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May 2, 2019 at 7:00 PM PDT
Min Jin Lee’s bestselling second novel Pachinko, a finalist for the National Book Award in 2017, traces a Korean family through seven decades as they struggle through conflict and cultural displacement. Less known is how much of a struggle the writing of Pachinko was for Lee; the book took over twenty-five years from inception to completion. In her Word Works lecture, Lee will explore the concept of faith, how having faith in her project, her vision, and herself helped her persevere through the difficulty of writing, and how faith in a larger sense plays out in the lives she imagined for her characters.
After the talk, poet and novelist Kim Fu will interview Lee on stage.
Min Jin Lee is a recipient of fellowships in Fiction from the Guggenheim Foundation (2018) and the Radcliffe Institute of Advanced Study at Harvard (2018–2019). Her novel Pachinko (Grand Central, 2017) was a finalist for the National Book Award for Fiction, a runner-up for the Dayton Literary Peace Prize, winner of the Medici Book Club Prize, and a New York Times 10 Best Books of 2017. Her writings have appeared in the New Yorker, NPR’s Selected Shorts, One Story, the New York Review of Books, the New York Times Magazine, the New York Times Book Review, the Times Literary Supplement, the Guardian, Condé Nast Traveler, and Wall Street Journal.
“There was consolation: The people you loved, they were always there with you, she had learned. Sometimes, she could be in front of a train kiosk or the window of a bookstore, and she could feel Noa’s small hand when he was a boy, and she would close her eyes and think of his sweet grassy smell and remember that he had always tried his best. At those moments, it was good to be alone to hold on to him.”
—Min Jin Lee, from Pachinko
Kim Fu is a Canadian-born writer living in Seattle. Her most recent novel, The Lost Girls of Camp Forevermore, was called “propulsive” and “skillful” by the New York Times, and “the first truly great novel [of] 2018” in the Seattle Review of Books. Her first novel For Today I Am a Boy won the Edmund White Award for Debut Fiction and the CAA Emerging Writer Award, and was a finalist for the PEN/Hemingway Award. Fu’s poetry collection How Festive the Ambulance received a starred review from Publishers Weekly, and includes a 2017 (Canadian) National Magazine Awards Silver Medal winner. Fu’s writing has appeared in Granta, the Atlantic, the New York Times, Hazlitt, and the Times Literary Supplement. She has received residency fellowships from the Ucross Foundation, Berton House, Wildacres, and the Wallace Stegner Grant for the Arts, and she is an instructor-advisor at the Humber School for Writers.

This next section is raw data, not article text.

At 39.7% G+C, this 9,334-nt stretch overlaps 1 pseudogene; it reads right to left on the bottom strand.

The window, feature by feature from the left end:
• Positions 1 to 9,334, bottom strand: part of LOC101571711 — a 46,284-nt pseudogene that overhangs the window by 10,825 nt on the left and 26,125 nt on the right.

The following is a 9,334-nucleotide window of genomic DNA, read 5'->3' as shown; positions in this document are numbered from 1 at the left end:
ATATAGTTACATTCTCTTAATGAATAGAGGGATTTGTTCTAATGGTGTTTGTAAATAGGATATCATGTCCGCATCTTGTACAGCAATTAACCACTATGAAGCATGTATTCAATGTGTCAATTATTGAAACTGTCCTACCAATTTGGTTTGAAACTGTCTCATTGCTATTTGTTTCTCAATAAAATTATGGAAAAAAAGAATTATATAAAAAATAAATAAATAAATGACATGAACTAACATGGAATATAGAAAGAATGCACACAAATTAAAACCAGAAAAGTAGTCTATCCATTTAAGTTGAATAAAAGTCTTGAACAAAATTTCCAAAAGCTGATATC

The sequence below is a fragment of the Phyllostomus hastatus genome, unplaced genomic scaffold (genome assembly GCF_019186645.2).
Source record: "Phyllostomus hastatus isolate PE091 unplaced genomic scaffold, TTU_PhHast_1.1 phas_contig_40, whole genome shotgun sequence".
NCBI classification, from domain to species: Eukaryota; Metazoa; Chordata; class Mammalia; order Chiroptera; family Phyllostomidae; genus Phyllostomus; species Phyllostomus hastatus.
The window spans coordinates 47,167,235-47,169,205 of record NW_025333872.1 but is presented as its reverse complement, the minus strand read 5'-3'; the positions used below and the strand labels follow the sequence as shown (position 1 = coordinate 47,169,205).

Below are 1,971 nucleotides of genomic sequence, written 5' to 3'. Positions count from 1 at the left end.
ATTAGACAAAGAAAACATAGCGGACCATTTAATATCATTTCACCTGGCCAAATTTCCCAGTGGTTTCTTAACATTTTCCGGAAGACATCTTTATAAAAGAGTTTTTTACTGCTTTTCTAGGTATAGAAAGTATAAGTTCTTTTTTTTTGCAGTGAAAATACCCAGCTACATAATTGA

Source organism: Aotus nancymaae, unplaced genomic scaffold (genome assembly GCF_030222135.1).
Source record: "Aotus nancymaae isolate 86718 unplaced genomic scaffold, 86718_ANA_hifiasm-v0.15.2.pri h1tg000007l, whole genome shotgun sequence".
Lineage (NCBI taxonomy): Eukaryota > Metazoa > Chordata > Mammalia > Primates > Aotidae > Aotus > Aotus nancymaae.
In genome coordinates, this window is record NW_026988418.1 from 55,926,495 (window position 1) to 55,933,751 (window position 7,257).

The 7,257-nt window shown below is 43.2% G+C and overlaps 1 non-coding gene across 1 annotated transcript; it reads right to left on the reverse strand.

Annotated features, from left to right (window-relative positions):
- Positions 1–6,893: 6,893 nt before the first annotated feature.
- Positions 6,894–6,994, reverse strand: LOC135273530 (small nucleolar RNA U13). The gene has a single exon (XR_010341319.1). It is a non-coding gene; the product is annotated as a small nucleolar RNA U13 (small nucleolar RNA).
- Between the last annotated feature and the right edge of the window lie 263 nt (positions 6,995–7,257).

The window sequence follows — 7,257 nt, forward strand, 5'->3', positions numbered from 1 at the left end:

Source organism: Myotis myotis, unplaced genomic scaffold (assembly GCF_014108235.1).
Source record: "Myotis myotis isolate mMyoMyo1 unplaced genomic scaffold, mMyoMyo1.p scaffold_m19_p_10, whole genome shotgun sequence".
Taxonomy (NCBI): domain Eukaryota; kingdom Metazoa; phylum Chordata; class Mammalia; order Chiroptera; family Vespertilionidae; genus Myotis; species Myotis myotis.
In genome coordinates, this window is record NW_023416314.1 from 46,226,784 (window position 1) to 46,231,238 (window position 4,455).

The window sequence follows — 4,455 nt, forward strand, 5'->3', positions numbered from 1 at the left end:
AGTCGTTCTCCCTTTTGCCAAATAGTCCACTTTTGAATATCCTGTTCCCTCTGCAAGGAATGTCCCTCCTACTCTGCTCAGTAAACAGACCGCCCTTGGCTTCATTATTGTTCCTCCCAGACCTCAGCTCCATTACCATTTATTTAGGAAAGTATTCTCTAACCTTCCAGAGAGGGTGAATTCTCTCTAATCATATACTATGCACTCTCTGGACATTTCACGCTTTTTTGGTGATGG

Min Jin Lee will be teaching Finding Your Themes, a one-session workshop, on Friday, May 3, from 10 am–2 pm. Register today!
Word Works craft talks by novelists, essayists, poets, and memoirists focus on writing as process rather than finished product, examining how language works to inspire and provoke new ideas through live close readings of the writer’s own or others’ work. These talks are designed to apply to writers of all genres as well as illuminate well-known works for avid readers. The talks are followed by an interview with a noted editor, writer, or critic.